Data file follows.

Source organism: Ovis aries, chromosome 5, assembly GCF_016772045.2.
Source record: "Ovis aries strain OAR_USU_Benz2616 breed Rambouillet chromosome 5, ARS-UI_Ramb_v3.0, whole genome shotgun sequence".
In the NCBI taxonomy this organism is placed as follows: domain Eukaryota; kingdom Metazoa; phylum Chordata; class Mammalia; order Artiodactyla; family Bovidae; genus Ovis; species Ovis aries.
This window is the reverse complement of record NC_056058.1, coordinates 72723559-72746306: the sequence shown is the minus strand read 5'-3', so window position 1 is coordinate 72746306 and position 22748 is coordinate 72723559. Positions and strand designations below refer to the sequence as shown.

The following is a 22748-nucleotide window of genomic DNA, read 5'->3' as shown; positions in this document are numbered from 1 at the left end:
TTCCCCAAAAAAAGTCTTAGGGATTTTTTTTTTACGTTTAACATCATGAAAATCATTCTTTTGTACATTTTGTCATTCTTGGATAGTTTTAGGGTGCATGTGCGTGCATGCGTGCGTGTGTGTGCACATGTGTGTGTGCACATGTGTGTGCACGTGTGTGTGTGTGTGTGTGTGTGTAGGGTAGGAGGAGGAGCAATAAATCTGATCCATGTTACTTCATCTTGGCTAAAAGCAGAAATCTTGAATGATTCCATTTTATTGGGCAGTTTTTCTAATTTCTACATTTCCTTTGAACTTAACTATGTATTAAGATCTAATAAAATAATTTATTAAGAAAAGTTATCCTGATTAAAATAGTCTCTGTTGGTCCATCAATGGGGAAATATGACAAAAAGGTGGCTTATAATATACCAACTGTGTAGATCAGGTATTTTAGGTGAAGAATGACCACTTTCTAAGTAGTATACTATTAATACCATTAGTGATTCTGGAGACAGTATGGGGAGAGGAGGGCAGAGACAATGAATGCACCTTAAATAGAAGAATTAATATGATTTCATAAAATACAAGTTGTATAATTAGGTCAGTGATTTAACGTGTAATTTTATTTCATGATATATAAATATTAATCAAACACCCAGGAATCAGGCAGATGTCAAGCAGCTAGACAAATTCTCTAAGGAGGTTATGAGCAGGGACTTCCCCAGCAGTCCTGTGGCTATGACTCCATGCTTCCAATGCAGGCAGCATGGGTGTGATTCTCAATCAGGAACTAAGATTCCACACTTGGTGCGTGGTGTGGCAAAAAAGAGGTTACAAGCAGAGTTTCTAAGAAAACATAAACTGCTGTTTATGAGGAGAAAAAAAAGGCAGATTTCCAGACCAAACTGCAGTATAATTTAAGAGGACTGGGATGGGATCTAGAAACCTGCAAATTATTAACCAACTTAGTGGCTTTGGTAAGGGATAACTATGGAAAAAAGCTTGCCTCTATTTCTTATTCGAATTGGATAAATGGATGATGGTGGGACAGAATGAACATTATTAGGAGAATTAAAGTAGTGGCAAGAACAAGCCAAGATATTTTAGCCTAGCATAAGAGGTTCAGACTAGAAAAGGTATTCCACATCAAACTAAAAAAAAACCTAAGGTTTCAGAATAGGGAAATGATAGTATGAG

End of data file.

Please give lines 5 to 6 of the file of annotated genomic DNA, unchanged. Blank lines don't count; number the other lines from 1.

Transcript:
The following is a 22748-nucleotide window of genomic DNA, read 5'->3' as shown; positions in this document are numbered from 1 at the left end:
TTCCCCAAAAAAAGTCTTAGGGATTTTTTTTTTACGTTTAACATCATGAAAATCATTCTTTTGTACATTTTGTCATTCTTGGATAGTTTTAGGGTGCATGTGCGTGCATGCGTGCGTGTGTGTGCACATGTGTGTGTGCACATGTGTGTGCACGTGTGTGTGTGTGTGTGTGTGTGTAGGGTAGGAGGAGGAGCAATAAATCTGATCCATGTTACTTCATCTTGGCTAAAAGCAGAAATCTTGAATGATTCCATTTTATTGGGCAGTTTTTCTAATTTCTACATTTCCTTTGAACTTAACTATGTATTAAGATCTAATAAAATAATTTATTAAGAAAAGTTATCCTGATTAAAATAGTCTCTGTTGGTCCATCAATGGGGAAATATGACAAAAAGGTGGCTTATAATATACCAACTGTGTAGATCAGGTATTTTAGGTGAAGAATGACCACTTTCTAAGTAGTATACTATTAATACCATTAGTGATTCTGGAGACAGTATGGGGAGAGGAGGGCAGAGACAATGAATGCACCTTAAATAGAAGAATTAATATGATTTCATAAAATACAAGTTGTATAATTAGGTCAGTGATTTAACGTGTAATTTTATTTCATGATATATAAATATTAATCAAACACCCAGGAATCAGGCAGATGTCAAGCAGCTAGACAAATTCTCTAAGGAGGTTATGAGCAGGGACTTCCCCAGCAGTCCTGTGGCTATGACTCCATGCTTCCAATGCAGGCAGCATGGGTGTGATTCTCAATCAGGAACTAAGATTCCACACTTGGTGCGTGGTGTGGCAAAAAAGAGGTTACAAGCAGAGTTTCTAAGAAAACATAAACTGCTGTTTATGAGGAGAAAAAAAAGGCAGATTTCCAGACCAAACTGCAGTATAATTTAAGAGGACTGGGATGGGATCTAGAAACCTGCAAATTATTAACCAACTTAGTGGCTTTGGTAAGGGATAACTATGGAAAAAAGCTTGCCTCTATTTCTTATTCGAATTGGATAAATGGATGATGGTGGGACAGAATGAACATTATTAGGAGAATTAAAGTAGTGGCAAGAACAAGCCAAGATATTTTAGCCTAGCATAAGAGGTTCAGACTAGAAAAGGTATTCCACATCAAACTAAAAAAAAACCTAAGGTTTCAGAATAGGGAAATGATAGTATGAG